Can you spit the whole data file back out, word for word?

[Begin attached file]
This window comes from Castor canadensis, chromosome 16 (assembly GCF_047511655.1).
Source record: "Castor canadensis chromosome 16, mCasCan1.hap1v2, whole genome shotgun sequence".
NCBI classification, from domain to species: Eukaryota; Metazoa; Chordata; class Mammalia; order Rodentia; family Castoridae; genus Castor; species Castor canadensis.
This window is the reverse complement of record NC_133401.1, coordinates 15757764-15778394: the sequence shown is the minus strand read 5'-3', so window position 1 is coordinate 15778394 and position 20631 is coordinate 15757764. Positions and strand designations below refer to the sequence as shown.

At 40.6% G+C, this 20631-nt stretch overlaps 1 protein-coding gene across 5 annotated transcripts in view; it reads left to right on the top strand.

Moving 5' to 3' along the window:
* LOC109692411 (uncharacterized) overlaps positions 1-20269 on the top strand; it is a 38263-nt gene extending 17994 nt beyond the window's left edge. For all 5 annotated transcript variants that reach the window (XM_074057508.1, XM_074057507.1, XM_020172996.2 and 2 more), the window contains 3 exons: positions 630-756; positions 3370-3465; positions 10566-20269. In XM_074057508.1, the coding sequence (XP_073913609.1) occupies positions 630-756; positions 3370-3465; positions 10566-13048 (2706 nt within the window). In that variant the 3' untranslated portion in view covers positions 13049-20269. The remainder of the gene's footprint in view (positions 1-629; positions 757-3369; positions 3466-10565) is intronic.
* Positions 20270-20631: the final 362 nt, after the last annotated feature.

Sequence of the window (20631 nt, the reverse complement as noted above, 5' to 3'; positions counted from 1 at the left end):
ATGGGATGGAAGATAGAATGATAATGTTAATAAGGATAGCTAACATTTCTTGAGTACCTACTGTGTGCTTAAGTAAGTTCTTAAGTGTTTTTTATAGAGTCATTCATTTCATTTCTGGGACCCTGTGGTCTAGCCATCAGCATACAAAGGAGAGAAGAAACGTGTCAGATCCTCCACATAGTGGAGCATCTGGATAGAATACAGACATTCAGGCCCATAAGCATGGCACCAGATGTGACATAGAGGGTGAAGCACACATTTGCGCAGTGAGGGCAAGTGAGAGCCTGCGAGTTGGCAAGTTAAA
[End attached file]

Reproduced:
This window comes from Castor canadensis, chromosome 16 (assembly GCF_047511655.1).
Source record: "Castor canadensis chromosome 16, mCasCan1.hap1v2, whole genome shotgun sequence".
NCBI classification, from domain to species: Eukaryota; Metazoa; Chordata; class Mammalia; order Rodentia; family Castoridae; genus Castor; species Castor canadensis.
This window is the reverse complement of record NC_133401.1, coordinates 15757764-15778394: the sequence shown is the minus strand read 5'-3', so window position 1 is coordinate 15778394 and position 20631 is coordinate 15757764. Positions and strand designations below refer to the sequence as shown.

At 40.6% G+C, this 20631-nt stretch overlaps 1 protein-coding gene across 5 annotated transcripts in view; it reads left to right on the top strand.

Moving 5' to 3' along the window:
* LOC109692411 (uncharacterized) overlaps positions 1-20269 on the top strand; it is a 38263-nt gene extending 17994 nt beyond the window's left edge. For all 5 annotated transcript variants that reach the window (XM_074057508.1, XM_074057507.1, XM_020172996.2 and 2 more), the window contains 3 exons: positions 630-756; positions 3370-3465; positions 10566-20269. In XM_074057508.1, the coding sequence (XP_073913609.1) occupies positions 630-756; positions 3370-3465; positions 10566-13048 (2706 nt within the window). In that variant the 3' untranslated portion in view covers positions 13049-20269. The remainder of the gene's footprint in view (positions 1-629; positions 757-3369; positions 3466-10565) is intronic.
* Positions 20270-20631: the final 362 nt, after the last annotated feature.

Sequence of the window (20631 nt, the reverse complement as noted above, 5' to 3'; positions counted from 1 at the left end):
ATGGGATGGAAGATAGAATGATAATGTTAATAAGGATAGCTAACATTTCTTGAGTACCTACTGTGTGCTTAAGTAAGTTCTTAAGTGTTTTTTATAGAGTCATTCATTTCATTTCTGGGACCCTGTGGTCTAGCCATCAGCATACAAAGGAGAGAAGAAACGTGTCAGATCCTCCACATAGTGGAGCATCTGGATAGAATACAGACATTCAGGCCCATAAGCATGGCACCAGATGTGACATAGAGGGTGAAGCACACATTTGCGCAGTGAGGGCAAGTGAGAGCCTGCGAGTTGGCAAGTTAAA